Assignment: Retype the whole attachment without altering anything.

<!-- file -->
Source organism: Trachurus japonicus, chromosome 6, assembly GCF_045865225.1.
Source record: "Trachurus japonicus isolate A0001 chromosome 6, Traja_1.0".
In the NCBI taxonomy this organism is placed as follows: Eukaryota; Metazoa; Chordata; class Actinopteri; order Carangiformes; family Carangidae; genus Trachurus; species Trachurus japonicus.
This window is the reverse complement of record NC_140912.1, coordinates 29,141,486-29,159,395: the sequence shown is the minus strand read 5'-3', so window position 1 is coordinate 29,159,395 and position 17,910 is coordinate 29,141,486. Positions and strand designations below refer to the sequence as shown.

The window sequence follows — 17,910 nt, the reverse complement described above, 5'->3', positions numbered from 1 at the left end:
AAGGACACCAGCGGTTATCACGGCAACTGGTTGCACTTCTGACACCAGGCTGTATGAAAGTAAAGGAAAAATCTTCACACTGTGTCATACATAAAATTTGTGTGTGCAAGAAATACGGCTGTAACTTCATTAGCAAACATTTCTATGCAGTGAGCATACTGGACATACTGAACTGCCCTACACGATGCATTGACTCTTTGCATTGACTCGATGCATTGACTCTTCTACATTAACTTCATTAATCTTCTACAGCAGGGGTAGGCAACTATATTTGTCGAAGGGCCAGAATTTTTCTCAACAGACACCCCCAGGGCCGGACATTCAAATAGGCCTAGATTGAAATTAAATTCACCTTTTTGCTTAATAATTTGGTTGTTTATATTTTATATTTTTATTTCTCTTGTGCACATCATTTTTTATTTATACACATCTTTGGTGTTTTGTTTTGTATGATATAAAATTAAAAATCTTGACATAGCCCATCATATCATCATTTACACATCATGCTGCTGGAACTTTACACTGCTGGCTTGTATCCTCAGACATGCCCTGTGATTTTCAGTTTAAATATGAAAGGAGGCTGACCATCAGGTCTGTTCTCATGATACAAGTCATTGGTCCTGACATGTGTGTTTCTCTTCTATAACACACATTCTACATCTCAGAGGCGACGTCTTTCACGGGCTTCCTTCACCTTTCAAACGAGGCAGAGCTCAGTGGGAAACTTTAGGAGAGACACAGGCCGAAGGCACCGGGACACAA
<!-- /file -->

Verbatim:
Source organism: Trachurus japonicus, chromosome 6, assembly GCF_045865225.1.
Source record: "Trachurus japonicus isolate A0001 chromosome 6, Traja_1.0".
In the NCBI taxonomy this organism is placed as follows: Eukaryota; Metazoa; Chordata; class Actinopteri; order Carangiformes; family Carangidae; genus Trachurus; species Trachurus japonicus.
This window is the reverse complement of record NC_140912.1, coordinates 29,141,486-29,159,395: the sequence shown is the minus strand read 5'-3', so window position 1 is coordinate 29,159,395 and position 17,910 is coordinate 29,141,486. Positions and strand designations below refer to the sequence as shown.

The window sequence follows — 17,910 nt, the reverse complement described above, 5'->3', positions numbered from 1 at the left end:
AAGGACACCAGCGGTTATCACGGCAACTGGTTGCACTTCTGACACCAGGCTGTATGAAAGTAAAGGAAAAATCTTCACACTGTGTCATACATAAAATTTGTGTGTGCAAGAAATACGGCTGTAACTTCATTAGCAAACATTTCTATGCAGTGAGCATACTGGACATACTGAACTGCCCTACACGATGCATTGACTCTTTGCATTGACTCGATGCATTGACTCTTCTACATTAACTTCATTAATCTTCTACAGCAGGGGTAGGCAACTATATTTGTCGAAGGGCCAGAATTTTTCTCAACAGACACCCCCAGGGCCGGACATTCAAATAGGCCTAGATTGAAATTAAATTCACCTTTTTGCTTAATAATTTGGTTGTTTATATTTTATATTTTTATTTCTCTTGTGCACATCATTTTTTATTTATACACATCTTTGGTGTTTTGTTTTGTATGATATAAAATTAAAAATCTTGACATAGCCCATCATATCATCATTTACACATCATGCTGCTGGAACTTTACACTGCTGGCTTGTATCCTCAGACATGCCCTGTGATTTTCAGTTTAAATATGAAAGGAGGCTGACCATCAGGTCTGTTCTCATGATACAAGTCATTGGTCCTGACATGTGTGTTTCTCTTCTATAACACACATTCTACATCTCAGAGGCGACGTCTTTCACGGGCTTCCTTCACCTTTCAAACGAGGCAGAGCTCAGTGGGAAACTTTAGGAGAGACACAGGCCGAAGGCACCGGGACACAA